Enhancement of photocatalytic H2 evolution of eosin Y-sensitized reduced graphene oxide through a simple photoreaction

  1. Weiying Zhang,
  2. Yuexiang Li,
  3. Shaoqin Peng and
  4. Xiang Cai

Department of Chemistry, Nanchang University, Nanchang 330031, China

  1. Corresponding author email

This article is part of the Thematic Series "Photocatalysis".

Guest Editor: R. Xu
Beilstein J. Nanotechnol. 2014, 5, 801–811. doi:10.3762/bjnano.5.92
Received 29 Dec 2013, Accepted 05 May 2014, Published 06 Jun 2014


A graphene oxide (GO) solution was irradiated by a Xenon lamp to form reduced graphene oxide (RGO). After irradiation, the epoxy, the carbonyl and the hydroxy groups are gradually removed from GO, resulting in an increase of sp2 π-conjugated domains and defect carbons with holes for the formed RGO. The RGO conductivity increases due to the restoration of sp2 π-conjugated domains. The photocatalytic activity of EY-RGO/Pt for hydrogen evolution was investigated with eosin Y (EY) as a sensitizer of the RGO and Pt as a co-catalyst. When the irradiation time is increased from 0 to 24 h the activity rises, and then reaches a plateau. Under optimum conditions (pH 10.0, 5.0 × 10−4 mol L−1 EY, 10 μg mL−1 RGO), the maximal apparent quantum yield (AQY) of EY-RGO24/Pt for hydrogen evolution rises up to 12.9% under visible light irradiation (λ ≥ 420 nm), and 23.4% under monochromatic light irradiation at 520 nm. Fluorescence spectra and transient absorption decay spectra of the EY-sensitized RGO confirm that the electron transfer ability of RGO increases with increasing irradiation time. The adsorption quantity of EY on the surface of RGO enhances, too. The two factors ultimately result in an enhancement of the photocatalytic hydrogen evolution over EY-RGO/Pt with increasing irradiation time. A possible mechanism is discussed.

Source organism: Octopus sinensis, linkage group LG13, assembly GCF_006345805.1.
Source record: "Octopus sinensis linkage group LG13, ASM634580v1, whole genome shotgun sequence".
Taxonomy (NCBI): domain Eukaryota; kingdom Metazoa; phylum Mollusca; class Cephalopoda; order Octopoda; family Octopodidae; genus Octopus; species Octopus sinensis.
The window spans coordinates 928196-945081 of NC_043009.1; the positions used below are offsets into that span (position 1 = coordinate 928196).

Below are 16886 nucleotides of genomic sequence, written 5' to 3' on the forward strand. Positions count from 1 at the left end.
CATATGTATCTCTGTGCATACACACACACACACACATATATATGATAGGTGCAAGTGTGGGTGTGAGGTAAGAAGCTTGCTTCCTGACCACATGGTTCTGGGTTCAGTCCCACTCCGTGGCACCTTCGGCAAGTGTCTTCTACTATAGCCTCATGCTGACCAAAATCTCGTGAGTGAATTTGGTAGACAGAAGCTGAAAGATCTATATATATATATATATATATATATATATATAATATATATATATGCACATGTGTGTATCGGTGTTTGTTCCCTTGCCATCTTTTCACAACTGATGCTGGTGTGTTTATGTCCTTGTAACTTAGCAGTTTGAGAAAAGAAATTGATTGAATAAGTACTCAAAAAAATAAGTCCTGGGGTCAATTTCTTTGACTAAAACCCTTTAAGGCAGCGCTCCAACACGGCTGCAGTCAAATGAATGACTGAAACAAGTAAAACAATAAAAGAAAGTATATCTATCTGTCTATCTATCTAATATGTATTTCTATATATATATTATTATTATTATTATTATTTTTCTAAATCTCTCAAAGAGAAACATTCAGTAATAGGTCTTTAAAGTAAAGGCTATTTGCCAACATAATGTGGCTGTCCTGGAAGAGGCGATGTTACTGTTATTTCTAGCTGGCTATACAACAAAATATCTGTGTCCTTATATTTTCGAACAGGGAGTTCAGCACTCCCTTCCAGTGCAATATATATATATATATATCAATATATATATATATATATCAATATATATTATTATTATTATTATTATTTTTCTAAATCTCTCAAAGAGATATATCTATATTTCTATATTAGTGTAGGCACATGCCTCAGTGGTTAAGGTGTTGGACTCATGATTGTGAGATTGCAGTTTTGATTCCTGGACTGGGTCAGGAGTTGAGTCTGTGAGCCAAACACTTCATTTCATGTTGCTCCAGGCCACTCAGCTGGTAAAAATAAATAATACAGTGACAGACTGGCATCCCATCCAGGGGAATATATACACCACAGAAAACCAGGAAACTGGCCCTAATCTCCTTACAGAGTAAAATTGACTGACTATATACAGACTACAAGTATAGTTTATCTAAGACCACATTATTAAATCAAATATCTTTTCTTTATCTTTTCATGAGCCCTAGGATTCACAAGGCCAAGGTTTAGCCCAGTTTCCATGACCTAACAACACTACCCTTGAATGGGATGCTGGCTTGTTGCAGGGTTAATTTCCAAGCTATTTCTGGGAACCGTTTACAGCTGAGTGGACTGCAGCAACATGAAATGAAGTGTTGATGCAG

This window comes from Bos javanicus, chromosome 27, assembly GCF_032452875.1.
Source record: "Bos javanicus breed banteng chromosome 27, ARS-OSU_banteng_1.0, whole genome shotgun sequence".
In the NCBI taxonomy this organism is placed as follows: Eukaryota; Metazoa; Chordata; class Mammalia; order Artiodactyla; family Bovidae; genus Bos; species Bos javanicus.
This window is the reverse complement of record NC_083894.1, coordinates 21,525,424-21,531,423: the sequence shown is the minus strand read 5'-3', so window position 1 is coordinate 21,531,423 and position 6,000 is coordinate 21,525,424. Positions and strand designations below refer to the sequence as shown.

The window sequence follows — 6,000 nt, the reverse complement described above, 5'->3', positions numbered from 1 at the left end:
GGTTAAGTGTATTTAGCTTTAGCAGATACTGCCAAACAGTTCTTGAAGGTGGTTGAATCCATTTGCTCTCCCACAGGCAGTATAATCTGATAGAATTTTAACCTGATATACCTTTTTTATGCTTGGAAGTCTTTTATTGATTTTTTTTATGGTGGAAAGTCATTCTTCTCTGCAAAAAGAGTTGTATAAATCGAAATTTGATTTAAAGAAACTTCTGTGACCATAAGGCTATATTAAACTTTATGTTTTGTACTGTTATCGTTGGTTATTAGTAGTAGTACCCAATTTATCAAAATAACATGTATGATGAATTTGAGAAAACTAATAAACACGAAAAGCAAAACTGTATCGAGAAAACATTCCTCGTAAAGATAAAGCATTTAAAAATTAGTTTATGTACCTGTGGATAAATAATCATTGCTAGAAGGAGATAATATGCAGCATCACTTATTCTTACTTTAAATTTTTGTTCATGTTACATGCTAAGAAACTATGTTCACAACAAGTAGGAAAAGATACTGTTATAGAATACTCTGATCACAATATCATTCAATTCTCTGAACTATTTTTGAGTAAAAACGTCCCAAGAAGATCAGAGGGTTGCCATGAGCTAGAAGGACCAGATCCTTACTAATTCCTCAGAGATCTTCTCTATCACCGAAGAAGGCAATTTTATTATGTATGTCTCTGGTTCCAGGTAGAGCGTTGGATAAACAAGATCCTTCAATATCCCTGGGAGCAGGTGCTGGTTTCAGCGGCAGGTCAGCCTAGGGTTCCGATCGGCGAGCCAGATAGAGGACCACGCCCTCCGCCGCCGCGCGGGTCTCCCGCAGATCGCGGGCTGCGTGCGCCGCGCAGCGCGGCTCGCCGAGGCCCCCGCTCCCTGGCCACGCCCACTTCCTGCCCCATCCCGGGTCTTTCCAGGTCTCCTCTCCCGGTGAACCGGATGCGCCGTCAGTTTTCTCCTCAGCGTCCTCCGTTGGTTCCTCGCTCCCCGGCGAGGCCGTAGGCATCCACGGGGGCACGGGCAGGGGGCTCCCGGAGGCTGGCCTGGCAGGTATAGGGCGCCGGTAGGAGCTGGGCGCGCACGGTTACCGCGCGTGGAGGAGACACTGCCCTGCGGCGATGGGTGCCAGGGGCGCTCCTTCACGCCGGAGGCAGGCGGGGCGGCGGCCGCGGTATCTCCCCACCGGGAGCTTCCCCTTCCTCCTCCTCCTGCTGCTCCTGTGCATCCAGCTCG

Keywords: eosin Y sensitization; graphene oxide; H2 evolution; photocatalysis; photoreduction; sp2 conjugated domains


Hydrogen is an efficient and green energy carrier. Photocatalytic water splitting into hydrogen by means of solar energy and semiconductor photocatalysts is a environmentally friendly way to produce storable energy [1-4]. In order to enhance the activity of photocatalysts for hydrogen evolution, various graphene-based composite photocatalysts, such as graphene/TiO2 composite and graphene/ZnO composite, have recently been reported [5-8]. Kim et al. [8] have reported that two graphene/TiO2 composites, a nanographene shell on a TiO2 core and TiO2 nanoparticles on a graphene sheet, exhibit a higher photocatalytic H2 evolution than TiO2 under UV irradiation. This can be attributed to an efficient electron transfer from TiO2 to graphene [9,10]. Interestingly, single reduced graphene oxide itself (RGO) shows a higher activity as a semiconductor under UV irradiation [11,12]. Yeh et al. [12] reported that RGO sheets with in situ photoreduced platinum displayed a high activity for hydrogen evolution from an aqueous methanol solution. However, the RGO exhibits a very low photocatalytic activity under visible light irradiation.

Eosin Y (EY), a xanthene dye, is a very good sensitizer [13-18]. EY has been used to sensitize various matrixes such as TiO2 [13], Na2Ti2O4(OH)2 nanotubes [14], g-C3N4 [15], and α-[AlSiW11(H2O)O39]5− [18], and the sensitized photocatalysts are characterized by a high activity for H2 evolution under visible light irradiation. Recently, to improve the photocatalytic activity for hydrogen evolution in the visible light region, EY has been employed to sensitize RGO, and the sensitized photocatalyst displays an increased photoactivity for hydrogen evolution [19-21]. Mou et al. [19] found that the photocatalytic activity of EY-RGO for hydrogen evolution was superior to that of EY-GO. However, the activity of the former was still very low. Min and Lu [20] demonstrated a successful example of enhancing H2 evolution activity by using RGO as an efficient electron relay between the photoexcited EY and the loaded Pt co-catalyst, which shows an AQY of 4.15% under visible light irradiation. In these works, RGO was obtained by a chemical reduction of GO with hydrazine or sodium borohydride as a reductant.